Following World War I, the United States adopted an isolationist stance. Starting in 1935, Congress even passed various neutrality acts to enforce the will against foreign entanglement. But by December of 1941, President Roosevelt's formal declaration of war made this legislation irrelevant. Although America attempted isolationism, European and Asian affairs brought global tension that eventually hit the country's traditional allies. An aim of World War I had been "to make the world safe for democracy," but democracy in the 1930s was increasingly endangered. The roots of World War II lay in the totalitarian leaders of Asia and Europe and their agendas for expansion. Totalitarianism emerged in the Soviet Union, Italy, Spain, and Germany. The fascist leaders had expansionist goals and soon crushed neighboring societies. Italy invaded Ethiopia and established Italian East Africa. Meanwhile, Japan invaded Manchuria, seized Chinese land, and occupied French possessions in Southeast Asia. In 1938 Europe, the war officially began when Germany's Adolf Hitler invaded Austria and took Czechoslovakia's Sudetenland, which was home to 3.5 million ethnic Germans. Hitler claimed he was only "restoring rightful boundaries," since Germany had lost territory in World War I. But Hitler had ideas of widespread domination. In 1939 he and Mussolini created the Rome-Berlin Axis alliance, a military agreement designed to last ten years. Japan entered the pact later that year. Hitler had the confidence to invade Poland in 1939. Poland's allies, England and France, therefore declared war on Germany. America's traditional allies were at war. Initially, President Franklin Roosevelt limited his aid to arms sales, which were restricted in a neutrality act. But Hitler's invasions continued. He took Denmark, Norway, and Holland, and the Belgian king surrendered his army shortly thereafter. And in June of 1940, France succumbed to Nazi forces. The Axis alliance now dominated Europe from the North Cape of Africa to the Pyrenees. Great Britain's Winston Churchill vowed to continue the battle for democracy. Churchill soon needed military aid, and Roosevelt declared that the United States must become "the great arsenal of democracy." By 1941, he officially ended the country's isolationist stance by passing the Lend Lease Act, which lifted restrictions on supporting foreign troops with defense gear; the Act first appropriated $7 billion to lend or lease supplies to any countries the president designated. President Roosevelt also started to call US National Guard members to war training. Next, the Americans built a base in Greenland. Then, stationed aboard warships near Newfoundland, Roosevelt and Churchill issued the Atlantic Charter in June of 1941. Although the US had not officially entered the war, the Atlantic Charter presented the two countries' goals for a war against fascism. It included their disinterest in acquiring new territories through the war. Shortly thereafter, the US became involved in the years-long Battle of the Atlantic. The United States officially entered World War II in December of 1941. Japanese military leaders, led by Admiral Isoroku Yamamoto, attacked a US naval base in Pearl Harbor, Hawaii. The Japanese aimed to destroy the US fleet docked in the Pacific, thus leaving the Japanese free to pursue oil mines in the region. A series of aerial attacks by 361 airplanes succeeded in compromising eight important warships. The air attacks also killed more than 2,300 people. The following day, President Roosevelt asked Congress for a declaration of war against Japan. Congress obliged. By the time of this official declaration, there were battles to fight on many fronts, but "Remember Pearl Harbor " became a rally cry for the war.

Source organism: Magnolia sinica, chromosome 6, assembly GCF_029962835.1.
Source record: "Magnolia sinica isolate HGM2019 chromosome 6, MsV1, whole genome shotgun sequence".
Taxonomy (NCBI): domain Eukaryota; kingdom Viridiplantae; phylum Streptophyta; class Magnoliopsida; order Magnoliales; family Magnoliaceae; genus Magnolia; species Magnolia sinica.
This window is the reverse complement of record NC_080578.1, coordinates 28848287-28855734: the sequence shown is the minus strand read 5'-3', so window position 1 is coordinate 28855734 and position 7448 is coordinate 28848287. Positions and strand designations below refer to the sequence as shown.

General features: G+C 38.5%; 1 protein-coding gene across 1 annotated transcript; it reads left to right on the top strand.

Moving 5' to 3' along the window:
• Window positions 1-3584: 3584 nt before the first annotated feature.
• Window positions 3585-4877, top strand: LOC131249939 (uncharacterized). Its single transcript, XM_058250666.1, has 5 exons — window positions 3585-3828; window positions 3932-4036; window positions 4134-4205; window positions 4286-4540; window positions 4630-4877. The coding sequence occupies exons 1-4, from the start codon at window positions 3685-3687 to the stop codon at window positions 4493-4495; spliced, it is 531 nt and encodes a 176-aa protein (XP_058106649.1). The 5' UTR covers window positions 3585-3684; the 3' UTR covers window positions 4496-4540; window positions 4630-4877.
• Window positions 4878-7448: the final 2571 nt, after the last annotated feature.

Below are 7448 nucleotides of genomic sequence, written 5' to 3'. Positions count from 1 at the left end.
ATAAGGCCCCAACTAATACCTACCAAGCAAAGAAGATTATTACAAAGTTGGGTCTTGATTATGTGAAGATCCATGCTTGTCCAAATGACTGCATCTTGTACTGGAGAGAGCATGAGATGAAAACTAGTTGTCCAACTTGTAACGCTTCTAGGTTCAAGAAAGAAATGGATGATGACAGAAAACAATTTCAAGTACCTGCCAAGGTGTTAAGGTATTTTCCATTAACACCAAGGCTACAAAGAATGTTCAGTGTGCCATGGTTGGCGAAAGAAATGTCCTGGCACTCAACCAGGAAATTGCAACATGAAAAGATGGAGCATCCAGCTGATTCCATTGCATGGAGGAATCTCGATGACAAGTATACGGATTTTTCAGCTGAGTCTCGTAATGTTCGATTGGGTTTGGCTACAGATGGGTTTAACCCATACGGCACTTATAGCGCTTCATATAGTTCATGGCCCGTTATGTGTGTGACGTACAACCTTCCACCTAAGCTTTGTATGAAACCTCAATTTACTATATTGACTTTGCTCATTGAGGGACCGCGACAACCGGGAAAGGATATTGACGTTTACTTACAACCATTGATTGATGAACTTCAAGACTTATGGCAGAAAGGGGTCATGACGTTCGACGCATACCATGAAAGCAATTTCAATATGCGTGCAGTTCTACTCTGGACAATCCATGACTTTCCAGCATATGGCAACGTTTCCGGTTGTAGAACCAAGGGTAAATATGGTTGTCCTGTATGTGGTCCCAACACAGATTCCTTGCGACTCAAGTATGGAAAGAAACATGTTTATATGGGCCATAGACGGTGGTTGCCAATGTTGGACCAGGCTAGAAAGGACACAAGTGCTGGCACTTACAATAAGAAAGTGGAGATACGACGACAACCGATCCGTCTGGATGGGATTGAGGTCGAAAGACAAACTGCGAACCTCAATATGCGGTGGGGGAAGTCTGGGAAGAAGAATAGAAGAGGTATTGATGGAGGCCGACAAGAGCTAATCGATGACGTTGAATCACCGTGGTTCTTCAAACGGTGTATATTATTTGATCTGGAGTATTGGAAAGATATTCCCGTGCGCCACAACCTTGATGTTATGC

Modern Us History
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